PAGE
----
If you’ve ever donated clothing to a resale store, you may have wondered, “What happens to the clothes that don’t get sold?”
Most likely, they’ll end up in a landfill, along with the other 11.3 million tons of clothes discarded annually in the United States. That jaw-dropping statistic has spurred skilled stitchers to give at least some of those textiles a second life.
“I’m part of this awesome creator-maker tribe,” Pati Nadgwick Jeffers of Vancouver said. “Between resale and the makers, we’re going to change things. We’re going to inspire others to love the planet we live on. We just have to keep making those small choices to make an impact.”
Through her business, Somethin OUTTA Nothin, Nadgwick Jeffers makes new shirt jackets (aka “shackets”) from secondhand flannel shirts and T-shirts.
It’s something she was doing long before it was trendy or environmentally conscious. She started thrift shopping when she was a young woman in the 1980s to save money and find T-shirts that expressed her love for punk rock. It wasn’t until she saw Molly Ringwald’s character in “Pretty in Pink” design her own prom dress from secondhand togs that Nadgwick Jeffers realized upcycling could be just as countercultural as loud guitars and mohawks.
Nadgwick Jeffers said she dabbled in upcycling for decades until Michelle Smith, owner of Battle Ground’s Haute Madre resale boutique, nudged her into entrepreneurship. Now Smith sells Nadgwick Jeffers’ original creations in her store. Smith often gives unsellable shirts to Nadgwick Jeffers, who sews graphics and slogans from T-shirts onto flannel shirts to make statement pieces for her customers.
“I make clothes that express their innermost person, like whether they’re a car lover or love the band U2 or just have something sassy to say. I love that they can wear it and nobody else is going to be wearing anything like it,” Nadgwick Jeffers said.
She calls her process “marrying”: matching complementary colors, patterns and textures. She makes items that reflect the season (think red-and-white flannel with a vintage Santa graphic) or declare an interest (dogs, horses, sports). She also makes custom clothes for people who want to use particular pieces with sentimental value, like shirts that belonged to a loved one who’s passed away.
Nadgwick Jeffers, 52, works at a pharmacy to make ends meet as Somethin OUTTA Nothin continues to grow. In addition to selling at Haute Madre, she markets her clothes through Facebook and at Ronald Records, downstairs from Kindred Homestead Supply in downtown Vancouver. She said she has a cadre of collectors who save real estate in their closets just for her creations. Nadgwick Jeffers believes they’ll stand the test of time because they’re made to be cherished, the antithesis of fast fashion.
“It kills me to see people go out and buy an outfit for just one night. Why would you do that when you could make smarter choices and sustainable choices?” Nadgwick Jeffers said. “I have flannels that I took out of my dad’s closet when I was a kid and I’m still wearing them. I guess I’m kind of a hippie in my mindset. I would rather upcycle something and make it new again.”
Endless supply of fabric
Vancouver resident Stacey Silber, 52, owner of Do Over Designs, first tried making new clothes from castoffs 11 years ago. (Coincidentally, both she and Nadgwick Jeffers graduated from Columbia River High School in 1989.)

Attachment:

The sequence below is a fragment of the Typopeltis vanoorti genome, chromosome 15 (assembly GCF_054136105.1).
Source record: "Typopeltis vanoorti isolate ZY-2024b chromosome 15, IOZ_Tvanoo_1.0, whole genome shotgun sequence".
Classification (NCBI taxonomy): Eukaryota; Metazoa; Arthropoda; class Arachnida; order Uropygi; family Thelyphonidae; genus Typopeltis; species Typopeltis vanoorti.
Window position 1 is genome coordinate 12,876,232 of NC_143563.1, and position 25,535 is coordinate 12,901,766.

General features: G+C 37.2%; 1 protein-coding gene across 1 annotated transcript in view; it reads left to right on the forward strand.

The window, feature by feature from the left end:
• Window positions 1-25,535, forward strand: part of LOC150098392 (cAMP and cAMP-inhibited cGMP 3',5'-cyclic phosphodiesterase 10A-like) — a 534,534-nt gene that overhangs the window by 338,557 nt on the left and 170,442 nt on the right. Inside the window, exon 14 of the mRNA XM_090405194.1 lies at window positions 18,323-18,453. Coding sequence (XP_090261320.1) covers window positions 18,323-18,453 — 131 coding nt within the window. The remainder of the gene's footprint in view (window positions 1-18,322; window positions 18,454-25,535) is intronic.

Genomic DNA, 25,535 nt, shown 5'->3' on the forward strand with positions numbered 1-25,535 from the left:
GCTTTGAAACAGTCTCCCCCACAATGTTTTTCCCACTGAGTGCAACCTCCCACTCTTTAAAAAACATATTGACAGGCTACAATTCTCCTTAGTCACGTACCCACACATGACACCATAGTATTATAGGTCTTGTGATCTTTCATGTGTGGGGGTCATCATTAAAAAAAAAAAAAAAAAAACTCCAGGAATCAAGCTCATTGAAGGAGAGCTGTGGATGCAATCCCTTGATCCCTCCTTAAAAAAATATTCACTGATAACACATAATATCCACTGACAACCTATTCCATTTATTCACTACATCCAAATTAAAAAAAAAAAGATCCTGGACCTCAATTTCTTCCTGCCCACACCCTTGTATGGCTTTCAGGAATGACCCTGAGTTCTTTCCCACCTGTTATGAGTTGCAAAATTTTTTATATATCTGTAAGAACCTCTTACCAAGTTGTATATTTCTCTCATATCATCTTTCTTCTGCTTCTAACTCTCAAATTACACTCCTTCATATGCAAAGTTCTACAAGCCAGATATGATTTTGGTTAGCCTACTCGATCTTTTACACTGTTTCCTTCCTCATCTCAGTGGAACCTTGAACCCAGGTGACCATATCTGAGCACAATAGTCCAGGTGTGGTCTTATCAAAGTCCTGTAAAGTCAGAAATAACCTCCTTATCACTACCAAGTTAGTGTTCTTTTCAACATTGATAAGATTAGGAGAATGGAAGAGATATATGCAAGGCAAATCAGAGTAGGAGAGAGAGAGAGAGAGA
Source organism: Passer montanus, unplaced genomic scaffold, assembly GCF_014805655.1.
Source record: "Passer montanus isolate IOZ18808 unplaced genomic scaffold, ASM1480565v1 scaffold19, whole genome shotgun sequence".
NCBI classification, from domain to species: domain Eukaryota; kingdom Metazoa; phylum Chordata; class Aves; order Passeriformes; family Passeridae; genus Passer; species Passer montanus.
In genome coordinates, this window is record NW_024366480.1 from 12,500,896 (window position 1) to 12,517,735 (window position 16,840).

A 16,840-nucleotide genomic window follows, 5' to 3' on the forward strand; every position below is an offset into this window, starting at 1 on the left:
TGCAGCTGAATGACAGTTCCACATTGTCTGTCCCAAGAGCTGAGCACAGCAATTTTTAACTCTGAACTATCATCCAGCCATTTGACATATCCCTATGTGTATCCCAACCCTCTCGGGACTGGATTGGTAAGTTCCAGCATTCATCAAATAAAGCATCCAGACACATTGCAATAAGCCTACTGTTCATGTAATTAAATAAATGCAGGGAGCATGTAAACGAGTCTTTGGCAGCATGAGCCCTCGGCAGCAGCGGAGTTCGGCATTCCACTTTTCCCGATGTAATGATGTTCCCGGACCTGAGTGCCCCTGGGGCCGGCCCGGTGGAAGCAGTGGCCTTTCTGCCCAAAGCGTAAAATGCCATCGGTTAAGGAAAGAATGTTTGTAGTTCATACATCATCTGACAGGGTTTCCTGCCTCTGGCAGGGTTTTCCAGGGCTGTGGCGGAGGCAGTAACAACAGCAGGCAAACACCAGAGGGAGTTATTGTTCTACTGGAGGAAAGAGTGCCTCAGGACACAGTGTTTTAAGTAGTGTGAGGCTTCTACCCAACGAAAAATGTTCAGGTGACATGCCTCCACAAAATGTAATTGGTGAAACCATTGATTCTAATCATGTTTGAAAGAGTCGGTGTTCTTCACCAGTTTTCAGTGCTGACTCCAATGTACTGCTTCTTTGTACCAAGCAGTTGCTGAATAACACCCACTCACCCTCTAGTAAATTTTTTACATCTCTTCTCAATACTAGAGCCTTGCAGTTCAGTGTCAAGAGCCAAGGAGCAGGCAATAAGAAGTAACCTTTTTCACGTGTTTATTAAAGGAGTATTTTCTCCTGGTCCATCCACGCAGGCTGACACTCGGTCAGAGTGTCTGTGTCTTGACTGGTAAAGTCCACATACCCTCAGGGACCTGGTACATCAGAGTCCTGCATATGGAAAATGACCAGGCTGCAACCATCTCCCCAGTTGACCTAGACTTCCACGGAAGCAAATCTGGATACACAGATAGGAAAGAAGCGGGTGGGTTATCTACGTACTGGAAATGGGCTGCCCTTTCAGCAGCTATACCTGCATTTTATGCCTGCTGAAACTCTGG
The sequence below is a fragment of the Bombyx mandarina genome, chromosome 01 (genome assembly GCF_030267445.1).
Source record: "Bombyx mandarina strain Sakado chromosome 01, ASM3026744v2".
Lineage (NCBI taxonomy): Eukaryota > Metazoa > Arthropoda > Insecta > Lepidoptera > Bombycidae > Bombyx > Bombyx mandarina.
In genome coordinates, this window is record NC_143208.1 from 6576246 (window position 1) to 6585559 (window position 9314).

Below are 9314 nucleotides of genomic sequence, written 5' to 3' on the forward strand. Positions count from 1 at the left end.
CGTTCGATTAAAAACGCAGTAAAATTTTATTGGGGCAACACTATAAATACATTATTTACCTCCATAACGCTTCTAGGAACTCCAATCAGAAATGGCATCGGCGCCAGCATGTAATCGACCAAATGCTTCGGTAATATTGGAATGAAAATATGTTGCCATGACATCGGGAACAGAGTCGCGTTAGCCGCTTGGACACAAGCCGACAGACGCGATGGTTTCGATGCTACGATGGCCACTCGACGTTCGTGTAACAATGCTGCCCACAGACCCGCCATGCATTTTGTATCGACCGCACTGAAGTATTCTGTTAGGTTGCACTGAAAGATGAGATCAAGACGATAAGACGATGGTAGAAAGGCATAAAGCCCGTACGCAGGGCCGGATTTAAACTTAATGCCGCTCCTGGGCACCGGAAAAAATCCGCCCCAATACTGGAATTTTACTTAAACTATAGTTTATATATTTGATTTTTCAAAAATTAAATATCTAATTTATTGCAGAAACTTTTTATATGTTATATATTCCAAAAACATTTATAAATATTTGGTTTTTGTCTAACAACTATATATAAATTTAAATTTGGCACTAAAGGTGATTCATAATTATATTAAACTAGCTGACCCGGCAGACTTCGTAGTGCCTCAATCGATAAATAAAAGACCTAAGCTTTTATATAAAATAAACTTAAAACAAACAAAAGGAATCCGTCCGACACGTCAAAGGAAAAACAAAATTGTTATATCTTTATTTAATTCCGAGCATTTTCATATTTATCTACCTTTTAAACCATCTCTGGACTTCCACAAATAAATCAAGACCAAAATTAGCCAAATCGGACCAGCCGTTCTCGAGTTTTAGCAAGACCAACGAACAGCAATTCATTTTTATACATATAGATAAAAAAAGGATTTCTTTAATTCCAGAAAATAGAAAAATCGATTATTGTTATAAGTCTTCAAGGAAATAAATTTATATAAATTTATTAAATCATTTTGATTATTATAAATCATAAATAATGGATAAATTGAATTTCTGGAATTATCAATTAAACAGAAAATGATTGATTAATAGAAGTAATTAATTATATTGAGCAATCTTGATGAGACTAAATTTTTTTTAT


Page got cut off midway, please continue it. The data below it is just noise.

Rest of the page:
Silber said she was inspired by the upcycled outfits she saw online at Pinterest and Etsy and decided to give it a try. She opened her own Etsy shop, etsy.com/shop/oreomocha, selling skirts with a pop culture bent made from T-shirts. She also found a steady stream of buyers at the First Thursday market in Portland’s Pearl District and at Portland’s popular Saturday Market, where she was a vendor for nine years.
She eventually quit her job because she could make more money selling upcycled clothes. Now she sells online and travels to juried art festivals in Washington, Idaho, Utah, California and Arizona.
She buys used clothes from the bins at Goodwill outlets, where donations are sold by the pound before Goodwill volunteers sort and price them for purchase at Goodwill stores. She goes to Goodwill once or twice a week to search for fabric and brings friends with her. They have a standing date for what she calls “Wednesday Binsday.”
“It’s an endless supply of materials,” Silber said. “I’ve been making one-of-a-kind for 10 years now and I’ve never made the same skirt twice.”
She finds the process of pairing one thing with another to be deeply satisfying, but it’s also time consuming. She never uses a pattern but cuts each panel or segment by hand and thoughtfully arranges the disparate elements into a cohesive whole.
“It’s not just sewing. It’s finding the materials and then washing everything and then sorting everything and then matching everything up,” Silber said. “That’s the fun part, but that’s also the part that’s 100 percent me. I can’t hire someone to do that because that’s my eye.”
Although her main product is skirts (which she has sold as a vendor at Vancouver’s Recycled Arts Festival) she also makes ponchos from old sweaters, pants from T-shirts and reversible bucket hats using fabric from sheets and Hawaiian shirts. She saves her more complex, sophisticated pieces for art shows instead of selling them on Etsy, like the coat she recently made from scraps of black denim lined with exquisite black and gold silk.
She said she found the bolt of silk years ago at Goodwill and was hanging onto it until the right project came along.
“It’s so much fun to find this stuff,” Silber said. “I think ‘What can I do with this?’ There’s somebody out there that’s going to want that piece because it speaks to them in some way.”